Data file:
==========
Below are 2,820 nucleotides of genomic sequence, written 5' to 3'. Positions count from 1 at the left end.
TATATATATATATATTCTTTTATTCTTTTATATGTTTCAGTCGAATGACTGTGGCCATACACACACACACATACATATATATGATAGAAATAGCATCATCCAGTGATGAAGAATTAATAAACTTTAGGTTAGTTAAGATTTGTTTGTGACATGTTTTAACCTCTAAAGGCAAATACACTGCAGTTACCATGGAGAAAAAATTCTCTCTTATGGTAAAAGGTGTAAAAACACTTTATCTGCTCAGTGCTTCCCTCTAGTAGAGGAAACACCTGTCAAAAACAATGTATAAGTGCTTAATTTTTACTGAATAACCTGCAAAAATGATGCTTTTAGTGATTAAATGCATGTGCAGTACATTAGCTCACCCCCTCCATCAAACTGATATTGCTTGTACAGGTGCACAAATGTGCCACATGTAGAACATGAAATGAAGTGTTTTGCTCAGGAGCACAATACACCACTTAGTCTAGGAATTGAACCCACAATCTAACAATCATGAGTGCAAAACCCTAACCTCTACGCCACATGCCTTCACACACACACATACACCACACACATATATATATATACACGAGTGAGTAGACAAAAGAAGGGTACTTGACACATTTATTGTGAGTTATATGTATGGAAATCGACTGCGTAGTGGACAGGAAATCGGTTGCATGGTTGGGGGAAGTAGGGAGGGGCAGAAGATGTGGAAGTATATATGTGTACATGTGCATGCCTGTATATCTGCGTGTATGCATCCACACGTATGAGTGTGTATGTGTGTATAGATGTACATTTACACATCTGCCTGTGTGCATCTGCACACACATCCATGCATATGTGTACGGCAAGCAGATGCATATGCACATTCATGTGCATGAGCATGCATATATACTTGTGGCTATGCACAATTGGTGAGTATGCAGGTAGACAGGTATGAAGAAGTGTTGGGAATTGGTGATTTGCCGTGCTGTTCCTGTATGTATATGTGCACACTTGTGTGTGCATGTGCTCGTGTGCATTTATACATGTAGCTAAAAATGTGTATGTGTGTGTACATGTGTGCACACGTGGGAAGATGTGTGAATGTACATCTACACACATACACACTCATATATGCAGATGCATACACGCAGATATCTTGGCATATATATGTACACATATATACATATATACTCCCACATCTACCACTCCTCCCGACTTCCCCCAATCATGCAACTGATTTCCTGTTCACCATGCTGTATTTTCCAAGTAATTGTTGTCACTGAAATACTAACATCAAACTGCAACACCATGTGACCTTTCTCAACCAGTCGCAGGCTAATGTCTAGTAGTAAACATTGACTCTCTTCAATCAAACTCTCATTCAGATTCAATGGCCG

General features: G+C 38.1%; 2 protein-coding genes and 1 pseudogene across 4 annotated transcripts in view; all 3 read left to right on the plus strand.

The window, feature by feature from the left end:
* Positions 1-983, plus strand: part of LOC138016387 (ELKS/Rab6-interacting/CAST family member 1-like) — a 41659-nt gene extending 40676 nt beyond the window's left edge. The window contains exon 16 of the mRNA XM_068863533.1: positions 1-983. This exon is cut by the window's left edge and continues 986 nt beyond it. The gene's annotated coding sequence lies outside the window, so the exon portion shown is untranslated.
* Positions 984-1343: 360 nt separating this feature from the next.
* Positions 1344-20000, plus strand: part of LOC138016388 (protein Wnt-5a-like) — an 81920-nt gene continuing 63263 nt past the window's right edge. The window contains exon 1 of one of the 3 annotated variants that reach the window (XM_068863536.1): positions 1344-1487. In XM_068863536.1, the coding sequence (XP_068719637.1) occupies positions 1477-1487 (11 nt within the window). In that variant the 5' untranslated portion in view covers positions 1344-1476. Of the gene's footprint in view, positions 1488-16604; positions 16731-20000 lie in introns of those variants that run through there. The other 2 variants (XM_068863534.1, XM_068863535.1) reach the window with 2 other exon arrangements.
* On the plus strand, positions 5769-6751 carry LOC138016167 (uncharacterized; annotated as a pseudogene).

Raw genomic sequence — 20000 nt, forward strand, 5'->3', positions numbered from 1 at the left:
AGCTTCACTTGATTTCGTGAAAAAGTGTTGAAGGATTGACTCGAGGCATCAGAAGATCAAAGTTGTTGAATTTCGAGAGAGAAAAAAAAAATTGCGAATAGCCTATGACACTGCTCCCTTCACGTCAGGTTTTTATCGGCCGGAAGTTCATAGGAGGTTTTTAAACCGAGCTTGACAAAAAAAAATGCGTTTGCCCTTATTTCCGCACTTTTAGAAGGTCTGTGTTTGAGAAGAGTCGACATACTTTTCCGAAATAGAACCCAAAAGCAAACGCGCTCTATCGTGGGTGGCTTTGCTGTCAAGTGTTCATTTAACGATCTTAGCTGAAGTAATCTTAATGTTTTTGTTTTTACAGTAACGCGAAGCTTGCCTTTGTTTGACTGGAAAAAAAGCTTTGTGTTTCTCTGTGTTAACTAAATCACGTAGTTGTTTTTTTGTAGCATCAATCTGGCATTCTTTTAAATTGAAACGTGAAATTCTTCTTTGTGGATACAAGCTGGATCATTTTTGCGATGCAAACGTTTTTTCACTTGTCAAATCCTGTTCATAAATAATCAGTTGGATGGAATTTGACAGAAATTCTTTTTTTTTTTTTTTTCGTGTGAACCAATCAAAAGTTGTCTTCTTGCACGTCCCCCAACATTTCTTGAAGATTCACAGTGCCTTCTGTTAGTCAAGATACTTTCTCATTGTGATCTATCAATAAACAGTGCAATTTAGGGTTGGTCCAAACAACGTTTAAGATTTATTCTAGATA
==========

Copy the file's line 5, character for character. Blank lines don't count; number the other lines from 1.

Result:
* Positions 1-983, plus strand: part of LOC138016387 (ELKS/Rab6-interacting/CAST family member 1-like) — a 41659-nt gene extending 40676 nt beyond the window's left edge. The window contains exon 16 of the mRNA XM_068863533.1: positions 1-983. This exon is cut by the window's left edge and continues 986 nt beyond it. The gene's annotated coding sequence lies outside the window, so the exon portion shown is untranslated.